From our correspondent
Itagar, June 12: In a landmark decision, the Itagar bench of the Guahati High Court has ruled that the state’s first private university is not beyond the purview of the Right to Information Act.
The Indira Gandhi Technological and Medical Sciences University (IGTMSU) in Ziro at Lower Subansiri district was established under the provisions of a state legislative act in 2012. However, three years since the university was set up, the institute does not have a single permanent infrastructure of its own and functions out of two locations at the government district hospital and the SSB campus.
In 2002, a New Delhi-based NGO called World Institution Building Programme (WIBP) had proposed establishing the Aruchal Pradesh University of Vocatiol, Technological and Medical Sciences at Ziro which later took the shape of a full-fledge university. Residents of the area had even doted 150 hectares of land for the university in 2003.
However, in July 2008 the then state advocate general Nilay Dutta had recommended an “in-depth alysis of the MoU” signed between the state government and the NGO “as well as courses offered”. He also stated that the “courses offered do not fulfill requirements” and that “the government may like to consider whether to run diploma courses, a private university us at all required”. An expert committee had also said that “the programmes proposed by the NGO do not justify the establishment of a university by an act of legislature”. ni Bath, an associate professor at the Rajiv Gandhi University here said that the university was set up in spite of opposition.
“The advocate general had opposed the establishment of the university back in 2008”, Bath said today adding that the “expert committee’s recommendation should raise suspicion”.
Bath has been seeking disclosure of information relating to various aspects of the university for the last few years. He approached the state information commission after his RTI application was rejected by university authorities on grounds that the private establishment is beyond the purview of the Act. The state commission held a hearing in September last year and ruled that the university provide all information that Bath sought. The commission had argued that Rs fifty lakh for construction of the university’s boundary wall was finced by the state government’s water resource department under a special allocation plan.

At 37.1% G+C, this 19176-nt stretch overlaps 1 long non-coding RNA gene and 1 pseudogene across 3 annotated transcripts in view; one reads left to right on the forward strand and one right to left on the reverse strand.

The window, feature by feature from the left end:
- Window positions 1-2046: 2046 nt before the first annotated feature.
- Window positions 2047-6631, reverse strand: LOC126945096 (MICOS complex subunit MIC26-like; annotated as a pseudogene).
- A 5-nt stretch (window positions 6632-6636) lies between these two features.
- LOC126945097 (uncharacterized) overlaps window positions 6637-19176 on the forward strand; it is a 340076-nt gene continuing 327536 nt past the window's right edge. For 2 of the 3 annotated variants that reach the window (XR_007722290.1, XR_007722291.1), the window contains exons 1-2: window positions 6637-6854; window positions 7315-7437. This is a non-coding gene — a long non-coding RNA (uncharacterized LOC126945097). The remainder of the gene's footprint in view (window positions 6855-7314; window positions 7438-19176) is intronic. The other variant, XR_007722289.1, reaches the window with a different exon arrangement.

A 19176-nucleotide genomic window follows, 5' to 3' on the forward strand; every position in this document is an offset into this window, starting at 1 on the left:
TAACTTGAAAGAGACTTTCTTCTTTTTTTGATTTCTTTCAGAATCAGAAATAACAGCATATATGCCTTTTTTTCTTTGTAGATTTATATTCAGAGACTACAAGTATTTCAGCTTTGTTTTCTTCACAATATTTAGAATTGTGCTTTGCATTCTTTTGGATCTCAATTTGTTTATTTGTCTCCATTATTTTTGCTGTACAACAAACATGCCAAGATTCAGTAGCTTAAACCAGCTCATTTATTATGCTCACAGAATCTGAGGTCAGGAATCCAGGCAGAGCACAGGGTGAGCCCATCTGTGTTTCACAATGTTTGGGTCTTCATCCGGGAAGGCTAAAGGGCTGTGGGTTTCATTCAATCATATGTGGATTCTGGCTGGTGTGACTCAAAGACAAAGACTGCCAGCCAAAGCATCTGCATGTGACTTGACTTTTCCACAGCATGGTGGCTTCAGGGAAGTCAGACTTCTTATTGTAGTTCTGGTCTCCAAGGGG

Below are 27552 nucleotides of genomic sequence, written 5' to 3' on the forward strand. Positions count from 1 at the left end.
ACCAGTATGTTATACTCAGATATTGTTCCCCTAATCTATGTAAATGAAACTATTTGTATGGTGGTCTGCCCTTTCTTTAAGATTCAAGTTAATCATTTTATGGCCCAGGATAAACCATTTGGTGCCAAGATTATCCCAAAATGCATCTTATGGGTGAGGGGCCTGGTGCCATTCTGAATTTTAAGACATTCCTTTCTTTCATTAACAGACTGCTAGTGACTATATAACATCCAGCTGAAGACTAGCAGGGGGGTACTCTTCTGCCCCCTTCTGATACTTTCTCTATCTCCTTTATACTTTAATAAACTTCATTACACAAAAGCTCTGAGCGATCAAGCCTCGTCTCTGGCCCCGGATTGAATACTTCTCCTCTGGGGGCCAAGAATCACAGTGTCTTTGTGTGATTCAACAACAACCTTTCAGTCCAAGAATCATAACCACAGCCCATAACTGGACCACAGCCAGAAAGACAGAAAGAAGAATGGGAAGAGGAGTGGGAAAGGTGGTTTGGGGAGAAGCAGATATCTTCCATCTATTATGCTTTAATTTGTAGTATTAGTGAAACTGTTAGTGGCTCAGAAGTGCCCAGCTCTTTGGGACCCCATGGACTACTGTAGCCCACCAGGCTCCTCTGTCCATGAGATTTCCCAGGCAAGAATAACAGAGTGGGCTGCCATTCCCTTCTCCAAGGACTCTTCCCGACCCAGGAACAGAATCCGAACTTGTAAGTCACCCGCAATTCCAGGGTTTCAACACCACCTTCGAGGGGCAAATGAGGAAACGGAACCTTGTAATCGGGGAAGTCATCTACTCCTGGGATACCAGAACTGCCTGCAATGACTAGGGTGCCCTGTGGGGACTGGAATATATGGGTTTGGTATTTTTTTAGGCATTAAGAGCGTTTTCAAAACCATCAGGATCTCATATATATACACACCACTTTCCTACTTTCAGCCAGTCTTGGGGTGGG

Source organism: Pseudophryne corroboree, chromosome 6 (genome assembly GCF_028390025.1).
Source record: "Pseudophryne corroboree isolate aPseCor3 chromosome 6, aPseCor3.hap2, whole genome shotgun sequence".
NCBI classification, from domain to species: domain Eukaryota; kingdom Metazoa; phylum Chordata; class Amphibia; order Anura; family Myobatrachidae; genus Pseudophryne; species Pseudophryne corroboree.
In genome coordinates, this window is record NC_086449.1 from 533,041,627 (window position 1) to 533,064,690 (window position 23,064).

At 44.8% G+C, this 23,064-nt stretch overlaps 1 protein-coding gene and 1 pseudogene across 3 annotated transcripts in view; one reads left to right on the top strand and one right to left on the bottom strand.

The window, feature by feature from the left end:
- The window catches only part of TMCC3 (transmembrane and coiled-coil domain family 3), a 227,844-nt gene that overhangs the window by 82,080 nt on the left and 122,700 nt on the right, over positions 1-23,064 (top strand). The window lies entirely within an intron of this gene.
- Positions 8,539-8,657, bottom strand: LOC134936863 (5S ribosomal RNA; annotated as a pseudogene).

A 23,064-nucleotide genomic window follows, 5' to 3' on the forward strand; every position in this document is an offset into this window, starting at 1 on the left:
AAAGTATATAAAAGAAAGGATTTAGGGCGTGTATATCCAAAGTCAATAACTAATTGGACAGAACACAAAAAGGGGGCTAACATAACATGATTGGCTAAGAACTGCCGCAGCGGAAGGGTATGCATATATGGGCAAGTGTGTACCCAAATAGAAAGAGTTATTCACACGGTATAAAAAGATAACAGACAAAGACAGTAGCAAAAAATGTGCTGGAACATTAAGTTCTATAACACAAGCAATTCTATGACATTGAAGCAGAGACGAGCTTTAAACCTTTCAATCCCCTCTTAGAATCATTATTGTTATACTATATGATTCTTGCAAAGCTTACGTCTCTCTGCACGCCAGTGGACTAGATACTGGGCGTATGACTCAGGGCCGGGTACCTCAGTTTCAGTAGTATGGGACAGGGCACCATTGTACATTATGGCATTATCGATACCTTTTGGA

It also said that the varsity has state government representatives as members in its governing council, executive and fince committees making it a public authority falling under the ambit of the RTI Act.
However, the university challenged the commission’s order and filed a writ petition at the high court.
Dismissing the writ petition, the judge ruled on June 4 that “nothing illegality or infirmity has been found in passing the impugned order by the state information commission”.
Bath said that the ruling is “historic” and raised questions about the manner in which private universities in the state operate. While he steered himself clear of any political motivation for pursuing the matter stating that his “fight is for quality education”, he did say that the university was “interested in activities other than awarding degrees”.
Citing the example of chief minister bam Tuki’s pet project and the much hyped job mela that was held here in 2013, Bath said that the university was allotted 4,311 trainees who would be paid Rs 1.2 lakh each. Bath questioned why no IITs were awarded trainees and if the university was capable of handling so many candidates.
The lecturer, who is also part of the state chapter of the Association of Democratic Rights, also gave reporters a document which allegedly has sigtures of cabinet ministers seeking to fast track establishing the university through an ordince in 2010. That sigture campaign was allegedly run by the Ziro MLA at the time and current Aruchal PCC president Padi Richo. “We have already lost our forests and rivers”, Bath said today adding “my only appeal to politicians is to please keep away from education”.